Challenges in most of the cities are, among others, centralised development, long commutes and ineffective use of buildings. The COVID-19 pandemic has brought about changes that add on to the list of considerations. So, what’s shifting? What do we do to make our urban development robust and resilient? Construction+ attended the Building and Construction Authority’s (BCA) seminar and made notes of the key messages from Yvonne Lim, Group Director (Physical Planning) of Urban Redevelopment Authority (URA).
IMPACT OF COVID-19 ON THE REAL ESTATE SECTOR
In the retail category, there has been accelerated adoption of e-commerce. Share of online retail sales has increased with the temporary closure of physical stores during the circuit breaker, reinforcing the trend of rising online retailing. This includes parcel orders and interest in cloud kitchens (a commercial kitchen space that provides the required facilities and services to food businesses to prepare menu items for delivery and takeout). There has also been growth of new e-commerce business models, including grocery deliveries called ‘quick commerce’.
Preference towards brick-and-mortar retail prevails given its important role in people’s lifestyle. However, there has been an increasing vary of retail concepts and formats emerging to cater to the changing consumer preferences and habits. Business owners seem to have rethought about the purpose of the physical store—one that is beyond transaction—and so there are more regular refresh of concepts/spaces.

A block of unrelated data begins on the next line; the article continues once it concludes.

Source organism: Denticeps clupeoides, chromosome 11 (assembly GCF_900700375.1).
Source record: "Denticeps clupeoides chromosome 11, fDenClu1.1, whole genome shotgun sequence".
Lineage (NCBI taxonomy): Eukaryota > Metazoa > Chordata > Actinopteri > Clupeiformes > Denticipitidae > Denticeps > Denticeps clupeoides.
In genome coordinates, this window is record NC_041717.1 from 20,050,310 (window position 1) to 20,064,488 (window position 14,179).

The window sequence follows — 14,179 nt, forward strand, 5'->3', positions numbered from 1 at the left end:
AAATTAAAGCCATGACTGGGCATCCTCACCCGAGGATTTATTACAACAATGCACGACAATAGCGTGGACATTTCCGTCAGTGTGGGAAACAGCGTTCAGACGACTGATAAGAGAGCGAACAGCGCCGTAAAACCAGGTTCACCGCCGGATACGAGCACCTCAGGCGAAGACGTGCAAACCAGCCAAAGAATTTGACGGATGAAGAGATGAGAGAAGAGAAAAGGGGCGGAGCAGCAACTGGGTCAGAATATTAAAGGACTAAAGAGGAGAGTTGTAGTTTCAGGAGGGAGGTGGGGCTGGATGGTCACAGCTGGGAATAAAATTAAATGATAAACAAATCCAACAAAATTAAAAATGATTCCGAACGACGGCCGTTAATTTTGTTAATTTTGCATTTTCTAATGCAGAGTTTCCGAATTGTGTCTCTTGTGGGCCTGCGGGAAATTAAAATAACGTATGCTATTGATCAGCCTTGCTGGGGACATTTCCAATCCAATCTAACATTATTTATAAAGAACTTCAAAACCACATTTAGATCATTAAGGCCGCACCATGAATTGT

In the office category, the COVID-19 experience has shifted preferences towards spatial design and building features that have a greater focus on health and well-being. The overall impact on office space demand and distribution remains uncertain, but people now expect more flexible work, which may lead to:
- Demand for provision of conducive work environments in or near homes;
- Preference for larger housing units, as people spend more time at home with other household members; and
- Emergence of new office models and design to cater to occupiers’ new preferences.
SUPPORTING POSSIBLE FUTURE SHIFTS
Considering the changes that have been happening, what we can—and should—do is to optimise last-mile business-to-customer (B2C) urban logistics to support the rise of e-commerce by:
- Engaging industry stakeholders to understand the changing business models and demands—such as the last-mile logistics facilities, cloud kitchens and ‘quick commerce’ grocery stores—as well as the characteristics of such facilities e.g., locations, size and design;
- Reviewing policies and developing strategies to support the industry and facilitate new business models;
- Partnering the industry in developing pilots to repurpose spaces in support of B2C deliveries. This includes implementing designated collection points for food delivery platforms; or using carparks as designated space for logistics companies.
The COVID-19 pandemic has also stressed the importance of the need for varied work spaces in different locations. Therefore, we need to reaffirm plans to develop the central business districts (CBDs) and key growth districts. This is to cater the increasingly diverse mix of users with a variety of options to live, work and play.